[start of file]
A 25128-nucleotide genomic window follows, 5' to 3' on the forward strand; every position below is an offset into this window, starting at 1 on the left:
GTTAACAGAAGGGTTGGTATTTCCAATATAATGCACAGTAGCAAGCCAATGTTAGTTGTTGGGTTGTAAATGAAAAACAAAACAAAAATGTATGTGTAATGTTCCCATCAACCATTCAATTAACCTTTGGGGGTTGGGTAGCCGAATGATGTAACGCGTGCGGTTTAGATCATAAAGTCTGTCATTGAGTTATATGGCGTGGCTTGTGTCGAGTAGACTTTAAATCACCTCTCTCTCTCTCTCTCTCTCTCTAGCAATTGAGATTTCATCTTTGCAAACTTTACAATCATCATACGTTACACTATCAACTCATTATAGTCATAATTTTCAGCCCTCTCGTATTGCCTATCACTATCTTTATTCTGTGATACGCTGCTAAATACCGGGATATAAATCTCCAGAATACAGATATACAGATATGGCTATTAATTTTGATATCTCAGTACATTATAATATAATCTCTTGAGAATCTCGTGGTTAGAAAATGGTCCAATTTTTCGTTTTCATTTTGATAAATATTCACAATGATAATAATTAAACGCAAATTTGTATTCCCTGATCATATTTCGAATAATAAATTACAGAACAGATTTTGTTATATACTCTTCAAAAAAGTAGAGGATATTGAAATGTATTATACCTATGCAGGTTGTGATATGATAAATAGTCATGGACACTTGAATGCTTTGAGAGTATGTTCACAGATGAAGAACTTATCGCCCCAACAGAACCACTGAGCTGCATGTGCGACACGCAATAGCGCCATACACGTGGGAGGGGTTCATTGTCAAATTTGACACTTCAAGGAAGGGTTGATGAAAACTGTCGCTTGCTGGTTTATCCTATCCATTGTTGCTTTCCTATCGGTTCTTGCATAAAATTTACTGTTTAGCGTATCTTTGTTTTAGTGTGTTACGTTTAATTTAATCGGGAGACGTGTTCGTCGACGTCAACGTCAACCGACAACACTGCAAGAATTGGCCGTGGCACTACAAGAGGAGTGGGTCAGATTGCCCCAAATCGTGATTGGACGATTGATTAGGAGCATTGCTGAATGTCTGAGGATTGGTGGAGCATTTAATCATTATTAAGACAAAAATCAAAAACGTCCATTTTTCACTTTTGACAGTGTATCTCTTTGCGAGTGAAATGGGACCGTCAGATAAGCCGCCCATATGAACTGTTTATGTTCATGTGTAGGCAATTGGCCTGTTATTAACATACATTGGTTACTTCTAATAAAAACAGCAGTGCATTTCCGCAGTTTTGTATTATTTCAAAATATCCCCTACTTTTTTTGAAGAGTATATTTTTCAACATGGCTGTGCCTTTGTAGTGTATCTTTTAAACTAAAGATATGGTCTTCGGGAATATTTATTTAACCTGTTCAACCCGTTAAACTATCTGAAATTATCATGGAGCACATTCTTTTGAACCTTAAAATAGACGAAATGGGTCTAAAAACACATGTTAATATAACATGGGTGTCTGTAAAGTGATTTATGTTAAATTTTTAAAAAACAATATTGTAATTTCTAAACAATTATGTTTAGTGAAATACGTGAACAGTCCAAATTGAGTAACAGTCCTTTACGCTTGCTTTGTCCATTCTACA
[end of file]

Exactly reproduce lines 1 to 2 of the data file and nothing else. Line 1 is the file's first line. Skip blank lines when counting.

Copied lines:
A 25128-nucleotide genomic window follows, 5' to 3' on the forward strand; every position below is an offset into this window, starting at 1 on the left:
GTTAACAGAAGGGTTGGTATTTCCAATATAATGCACAGTAGCAAGCCAATGTTAGTTGTTGGGTTGTAAATGAAAAACAAAACAAAAATGTATGTGTAATGTTCCCATCAACCATTCAATTAACCTTTGGGGGTTGGGTAGCCGAATGATGTAACGCGTGCGGTTTAGATCATAAAGTCTGTCATTGAGTTATATGGCGTGGCTTGTGTCGAGTAGACTTTAAATCACCTCTCTCTCTCTCTCTCTCTCTCTAGCAATTGAGATTTCATCTTTGCAAACTTTACAATCATCATACGTTACACTATCAACTCATTATAGTCATAATTTTCAGCCCTCTCGTATTGCCTATCACTATCTTTATTCTGTGATACGCTGCTAAATACCGGGATATAAATCTCCAGAATACAGATATACAGATATGGCTATTAATTTTGATATCTCAGTACATTATAATATAATCTCTTGAGAATCTCGTGGTTAGAAAATGGTCCAATTTTTCGTTTTCATTTTGATAAATATTCACAATGATAATAATTAAACGCAAATTTGTATTCCCTGATCATATTTCGAATAATAAATTACAGAACAGATTTTGTTATATACTCTTCAAAAAAGTAGAGGATATTGAAATGTATTATACCTATGCAGGTTGTGATATGATAAATAGTCATGGACACTTGAATGCTTTGAGAGTATGTTCACAGATGAAGAACTTATCGCCCCAACAGAACCACTGAGCTGCATGTGCGACACGCAATAGCGCCATACACGTGGGAGGGGTTCATTGTCAAATTTGACACTTCAAGGAAGGGTTGATGAAAACTGTCGCTTGCTGGTTTATCCTATCCATTGTTGCTTTCCTATCGGTTCTTGCATAAAATTTACTGTTTAGCGTATCTTTGTTTTAGTGTGTTACGTTTAATTTAATCGGGAGACGTGTTCGTCGACGTCAACGTCAACCGACAACACTGCAAGAATTGGCCGTGGCACTACAAGAGGAGTGGGTCAGATTGCCCCAAATCGTGATTGGACGATTGATTAGGAGCATTGCTGAATGTCTGAGGATTGGTGGAGCATTTAATCATTATTAAGACAAAAATCAAAAACGTCCATTTTTCACTTTTGACAGTGTATCTCTTTGCGAGTGAAATGGGACCGTCAGATAAGCCGCCCATATGAACTGTTTATGTTCATGTGTAGGCAATTGGCCTGTTATTAACATACATTGGTTACTTCTAATAAAAACAGCAGTGCATTTCCGCAGTTTTGTATTATTTCAAAATATCCCCTACTTTTTTTGAAGAGTATATTTTTCAACATGGCTGTGCCTTTGTAGTGTATCTTTTAAACTAAAGATATGGTCTTCGGGAATATTTATTTAACCTGTTCAACCCGTTAAACTATCTGAAATTATCATGGAGCACATTCTTTTGAACCTTAAAATAGACGAAATGGGTCTAAAAACACATGTTAATATAACATGGGTGTCTGTAAAGTGATTTATGTTAAATTTTTAAAAAACAATATTGTAATTTCTAAACAATTATGTTTAGTGAAATACGTGAACAGTCCAAATTGAGTAACAGTCCTTTACGCTTGCTTTGTCCATTCTACA